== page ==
[Beowulf] K Computer built for speed, not use

Prentice Bisbal prentice.bisbal at rutgers.edu
Thu Oct 11 06:43:30 PDT 2012


On 10/11/2012 12:37 AM, Mark Hahn wrote:
>> Any general purpose system will inevitably underperform for some people,
>> and many might argue that the art of managing such a project is making sure
>> everyone squawks equally loud about how the stake is being driven into their
>> heart.
> I think of it from the other direction: a specialized machine would need
> to demonstrate really significant savings.

This is the logic behind DE Shaw's Anton computer for molecular 
dynamics, except instead of saving money, the item being saved is time. 
In their papers they argue that designing the unique processors for the 
Anton put them 5 years ahead of waiting for general-purpose processors 
to achieve the same performance. Of course, money was not a concern.

This whole discussion of the K computers practicality reminds me of 
autoracing. The saying is "Win on Sunday, sell on Monday", with the 
logic that winning on Sunday will boost car sales for the "brand" that 
one on the following Monday. The other argument is that the racing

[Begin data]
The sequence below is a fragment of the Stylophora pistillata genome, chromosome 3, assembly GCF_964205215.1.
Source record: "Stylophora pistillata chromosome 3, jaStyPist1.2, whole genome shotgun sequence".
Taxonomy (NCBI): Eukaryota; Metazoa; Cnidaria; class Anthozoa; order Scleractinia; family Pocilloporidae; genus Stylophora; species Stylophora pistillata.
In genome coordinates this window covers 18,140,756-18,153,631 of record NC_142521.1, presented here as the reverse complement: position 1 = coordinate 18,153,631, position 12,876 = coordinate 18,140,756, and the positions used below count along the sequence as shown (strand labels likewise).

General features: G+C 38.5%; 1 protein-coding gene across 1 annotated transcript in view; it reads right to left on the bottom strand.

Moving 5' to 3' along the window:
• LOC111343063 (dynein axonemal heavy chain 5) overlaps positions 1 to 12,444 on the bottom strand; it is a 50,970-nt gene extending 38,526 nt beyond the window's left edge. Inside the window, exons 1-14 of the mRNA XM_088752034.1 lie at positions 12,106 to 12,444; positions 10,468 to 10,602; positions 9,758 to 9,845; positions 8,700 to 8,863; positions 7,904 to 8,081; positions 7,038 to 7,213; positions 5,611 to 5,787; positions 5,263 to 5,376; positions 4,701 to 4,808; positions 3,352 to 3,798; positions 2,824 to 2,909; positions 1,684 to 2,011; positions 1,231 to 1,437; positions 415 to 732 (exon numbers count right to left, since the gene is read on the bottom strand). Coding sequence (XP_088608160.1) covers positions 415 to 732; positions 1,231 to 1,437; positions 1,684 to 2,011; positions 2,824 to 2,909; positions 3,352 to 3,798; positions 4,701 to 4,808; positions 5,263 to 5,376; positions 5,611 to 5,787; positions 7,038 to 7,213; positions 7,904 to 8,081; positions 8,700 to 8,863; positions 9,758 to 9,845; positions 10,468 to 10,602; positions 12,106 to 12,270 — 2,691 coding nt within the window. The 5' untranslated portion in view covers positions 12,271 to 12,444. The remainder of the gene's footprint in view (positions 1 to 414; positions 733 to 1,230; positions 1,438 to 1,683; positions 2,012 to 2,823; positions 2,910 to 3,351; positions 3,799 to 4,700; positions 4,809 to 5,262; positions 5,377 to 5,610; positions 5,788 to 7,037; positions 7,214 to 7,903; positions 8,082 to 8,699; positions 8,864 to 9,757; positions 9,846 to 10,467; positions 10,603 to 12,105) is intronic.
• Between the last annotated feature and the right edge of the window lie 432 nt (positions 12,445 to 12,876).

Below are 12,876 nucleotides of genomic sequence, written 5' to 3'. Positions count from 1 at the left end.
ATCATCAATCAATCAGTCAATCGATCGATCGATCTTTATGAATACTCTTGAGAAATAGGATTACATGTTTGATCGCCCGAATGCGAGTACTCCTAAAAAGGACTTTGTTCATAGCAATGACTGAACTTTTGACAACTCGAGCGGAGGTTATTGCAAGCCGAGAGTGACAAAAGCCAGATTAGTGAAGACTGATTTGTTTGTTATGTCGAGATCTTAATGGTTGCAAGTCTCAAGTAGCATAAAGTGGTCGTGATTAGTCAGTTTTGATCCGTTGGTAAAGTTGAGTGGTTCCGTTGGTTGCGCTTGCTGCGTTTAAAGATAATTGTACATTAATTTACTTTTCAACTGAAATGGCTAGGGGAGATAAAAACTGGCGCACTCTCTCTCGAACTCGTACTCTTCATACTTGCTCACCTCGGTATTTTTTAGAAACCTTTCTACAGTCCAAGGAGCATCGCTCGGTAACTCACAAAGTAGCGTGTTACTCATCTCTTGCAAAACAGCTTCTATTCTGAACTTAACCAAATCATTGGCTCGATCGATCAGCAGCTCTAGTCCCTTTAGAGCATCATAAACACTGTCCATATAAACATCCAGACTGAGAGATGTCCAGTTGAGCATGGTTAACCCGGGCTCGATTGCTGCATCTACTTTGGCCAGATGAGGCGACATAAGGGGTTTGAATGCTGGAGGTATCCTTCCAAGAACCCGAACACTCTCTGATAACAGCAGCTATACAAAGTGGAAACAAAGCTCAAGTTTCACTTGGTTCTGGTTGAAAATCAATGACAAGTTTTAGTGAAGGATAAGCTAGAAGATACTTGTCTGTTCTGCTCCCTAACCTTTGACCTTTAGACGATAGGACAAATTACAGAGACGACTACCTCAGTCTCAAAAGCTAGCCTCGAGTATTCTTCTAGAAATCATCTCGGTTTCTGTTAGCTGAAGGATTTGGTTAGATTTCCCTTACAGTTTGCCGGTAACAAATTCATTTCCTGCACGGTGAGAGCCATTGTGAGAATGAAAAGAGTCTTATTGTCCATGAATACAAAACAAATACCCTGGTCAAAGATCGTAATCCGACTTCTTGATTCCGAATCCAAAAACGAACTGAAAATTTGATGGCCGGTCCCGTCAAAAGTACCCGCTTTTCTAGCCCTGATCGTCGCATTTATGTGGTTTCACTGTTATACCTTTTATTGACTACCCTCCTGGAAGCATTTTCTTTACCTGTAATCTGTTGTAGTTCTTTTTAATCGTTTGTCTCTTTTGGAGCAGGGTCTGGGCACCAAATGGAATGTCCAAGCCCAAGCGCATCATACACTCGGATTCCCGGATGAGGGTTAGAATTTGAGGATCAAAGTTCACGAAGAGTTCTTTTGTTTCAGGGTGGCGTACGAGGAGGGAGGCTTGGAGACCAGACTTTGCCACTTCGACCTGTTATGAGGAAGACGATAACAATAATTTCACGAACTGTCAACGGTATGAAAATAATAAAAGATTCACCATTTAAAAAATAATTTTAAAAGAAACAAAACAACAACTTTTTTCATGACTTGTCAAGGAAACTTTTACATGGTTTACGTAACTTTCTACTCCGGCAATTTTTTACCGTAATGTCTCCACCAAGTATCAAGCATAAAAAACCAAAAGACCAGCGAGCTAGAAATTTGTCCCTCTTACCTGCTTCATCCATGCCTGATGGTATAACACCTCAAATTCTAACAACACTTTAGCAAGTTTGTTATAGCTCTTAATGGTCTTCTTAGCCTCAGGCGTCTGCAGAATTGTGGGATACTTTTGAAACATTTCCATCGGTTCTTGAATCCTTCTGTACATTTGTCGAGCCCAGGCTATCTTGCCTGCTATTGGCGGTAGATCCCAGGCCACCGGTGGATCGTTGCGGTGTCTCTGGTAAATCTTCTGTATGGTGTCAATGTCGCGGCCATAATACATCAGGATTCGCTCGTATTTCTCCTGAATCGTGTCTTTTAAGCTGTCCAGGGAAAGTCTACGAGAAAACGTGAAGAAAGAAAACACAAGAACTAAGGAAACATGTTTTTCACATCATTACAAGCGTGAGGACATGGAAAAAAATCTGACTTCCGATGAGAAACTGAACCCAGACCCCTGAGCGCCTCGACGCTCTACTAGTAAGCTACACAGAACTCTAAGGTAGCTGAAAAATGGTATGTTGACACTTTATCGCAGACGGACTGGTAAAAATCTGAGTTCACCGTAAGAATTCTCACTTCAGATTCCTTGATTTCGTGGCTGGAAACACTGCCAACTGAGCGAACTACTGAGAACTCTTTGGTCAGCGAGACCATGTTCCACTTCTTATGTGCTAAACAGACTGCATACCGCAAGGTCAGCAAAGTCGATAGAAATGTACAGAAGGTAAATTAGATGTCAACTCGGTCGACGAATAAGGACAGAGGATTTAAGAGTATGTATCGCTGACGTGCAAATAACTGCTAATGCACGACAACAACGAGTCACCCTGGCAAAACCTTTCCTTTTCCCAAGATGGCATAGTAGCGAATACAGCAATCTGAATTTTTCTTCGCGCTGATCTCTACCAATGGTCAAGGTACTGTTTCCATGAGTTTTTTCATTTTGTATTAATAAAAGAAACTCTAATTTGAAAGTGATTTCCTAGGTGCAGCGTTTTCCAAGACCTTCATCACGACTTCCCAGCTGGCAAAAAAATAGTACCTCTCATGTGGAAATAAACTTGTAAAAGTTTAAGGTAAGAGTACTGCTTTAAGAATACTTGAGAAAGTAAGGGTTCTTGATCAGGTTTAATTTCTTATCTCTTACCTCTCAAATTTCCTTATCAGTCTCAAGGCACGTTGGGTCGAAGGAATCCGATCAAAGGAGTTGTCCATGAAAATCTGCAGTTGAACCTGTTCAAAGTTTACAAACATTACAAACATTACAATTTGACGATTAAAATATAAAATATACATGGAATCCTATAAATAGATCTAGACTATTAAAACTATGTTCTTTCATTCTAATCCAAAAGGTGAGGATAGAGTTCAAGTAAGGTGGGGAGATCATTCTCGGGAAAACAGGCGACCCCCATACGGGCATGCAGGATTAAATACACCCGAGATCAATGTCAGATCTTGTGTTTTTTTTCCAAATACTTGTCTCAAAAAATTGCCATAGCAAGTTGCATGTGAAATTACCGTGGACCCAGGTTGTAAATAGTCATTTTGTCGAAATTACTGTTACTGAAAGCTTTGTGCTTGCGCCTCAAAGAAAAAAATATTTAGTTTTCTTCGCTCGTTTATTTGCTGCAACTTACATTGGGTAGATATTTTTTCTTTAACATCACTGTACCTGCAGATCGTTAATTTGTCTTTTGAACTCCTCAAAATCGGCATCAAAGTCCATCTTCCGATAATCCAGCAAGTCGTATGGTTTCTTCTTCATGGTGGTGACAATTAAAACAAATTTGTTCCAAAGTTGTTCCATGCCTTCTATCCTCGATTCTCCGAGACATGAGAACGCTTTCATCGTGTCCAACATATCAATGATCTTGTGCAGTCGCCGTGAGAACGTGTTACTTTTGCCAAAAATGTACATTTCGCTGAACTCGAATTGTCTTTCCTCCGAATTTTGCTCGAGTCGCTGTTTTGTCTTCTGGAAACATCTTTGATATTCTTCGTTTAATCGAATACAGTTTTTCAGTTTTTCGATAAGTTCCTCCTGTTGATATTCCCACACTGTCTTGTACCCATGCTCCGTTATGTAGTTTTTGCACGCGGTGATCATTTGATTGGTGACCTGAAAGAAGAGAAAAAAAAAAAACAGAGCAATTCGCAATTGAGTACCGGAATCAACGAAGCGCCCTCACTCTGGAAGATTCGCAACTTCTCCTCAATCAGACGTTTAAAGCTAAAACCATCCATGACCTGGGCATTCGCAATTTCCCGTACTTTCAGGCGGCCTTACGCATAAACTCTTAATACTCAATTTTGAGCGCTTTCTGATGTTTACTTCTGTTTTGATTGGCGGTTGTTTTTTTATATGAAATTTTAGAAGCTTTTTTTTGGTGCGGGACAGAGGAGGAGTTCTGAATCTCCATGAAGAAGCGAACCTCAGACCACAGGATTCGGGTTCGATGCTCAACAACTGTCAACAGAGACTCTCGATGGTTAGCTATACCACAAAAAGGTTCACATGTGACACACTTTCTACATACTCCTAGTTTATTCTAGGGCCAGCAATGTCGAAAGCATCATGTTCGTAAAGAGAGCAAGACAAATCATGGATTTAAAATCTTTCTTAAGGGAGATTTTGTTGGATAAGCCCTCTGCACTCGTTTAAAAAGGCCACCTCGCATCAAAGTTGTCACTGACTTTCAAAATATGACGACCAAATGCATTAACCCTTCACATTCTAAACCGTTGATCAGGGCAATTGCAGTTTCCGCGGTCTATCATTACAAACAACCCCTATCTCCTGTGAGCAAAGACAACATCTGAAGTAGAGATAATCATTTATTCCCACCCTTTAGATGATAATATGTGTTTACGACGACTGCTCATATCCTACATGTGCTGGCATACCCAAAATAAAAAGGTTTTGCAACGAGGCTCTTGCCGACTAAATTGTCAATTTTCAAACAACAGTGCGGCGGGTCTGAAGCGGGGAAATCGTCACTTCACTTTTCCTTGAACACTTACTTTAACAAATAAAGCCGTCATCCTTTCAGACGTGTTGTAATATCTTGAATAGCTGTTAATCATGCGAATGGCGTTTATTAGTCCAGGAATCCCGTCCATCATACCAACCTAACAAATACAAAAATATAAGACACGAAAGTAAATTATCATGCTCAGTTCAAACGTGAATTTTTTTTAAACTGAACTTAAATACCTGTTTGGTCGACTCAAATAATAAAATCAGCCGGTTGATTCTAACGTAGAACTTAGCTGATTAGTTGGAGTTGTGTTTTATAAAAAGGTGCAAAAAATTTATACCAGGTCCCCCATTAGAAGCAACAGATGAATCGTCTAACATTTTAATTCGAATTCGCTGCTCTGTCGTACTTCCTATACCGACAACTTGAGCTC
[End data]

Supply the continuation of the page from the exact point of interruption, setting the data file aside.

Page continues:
competition spurs engineering advances that trickles down to passenger 
cars. And we all know that cars that race on Sunday, whether Indy Car, 
Formula 1, NASCAR, or whatever, don't make good passenger cars or 
pickups, and are actually illegal to use on streets.

IMHO, the only computer companies doing the "Win on Sunday, sell on 
Monday" thing right are the companies like Intel and IBM, and Mellanox. 
These companies have many products in the top 500, but are also 
available to the "general public" (in quotes because I'm not sure you 
can call cluster purchasers the general public), and make enough money 
to fund their own R&D.

While supercomputers like the K are awesome feats of engineering, if 
those innovations don't trickle down into products with more widespread 
availability, I have to wonder what's in it for the company and the rest 
of the world (other than government grants keeping them afloat, which 
isn't a great business model in the end)?

I hope I didn't go too far off-topic just then.

--
Prentice


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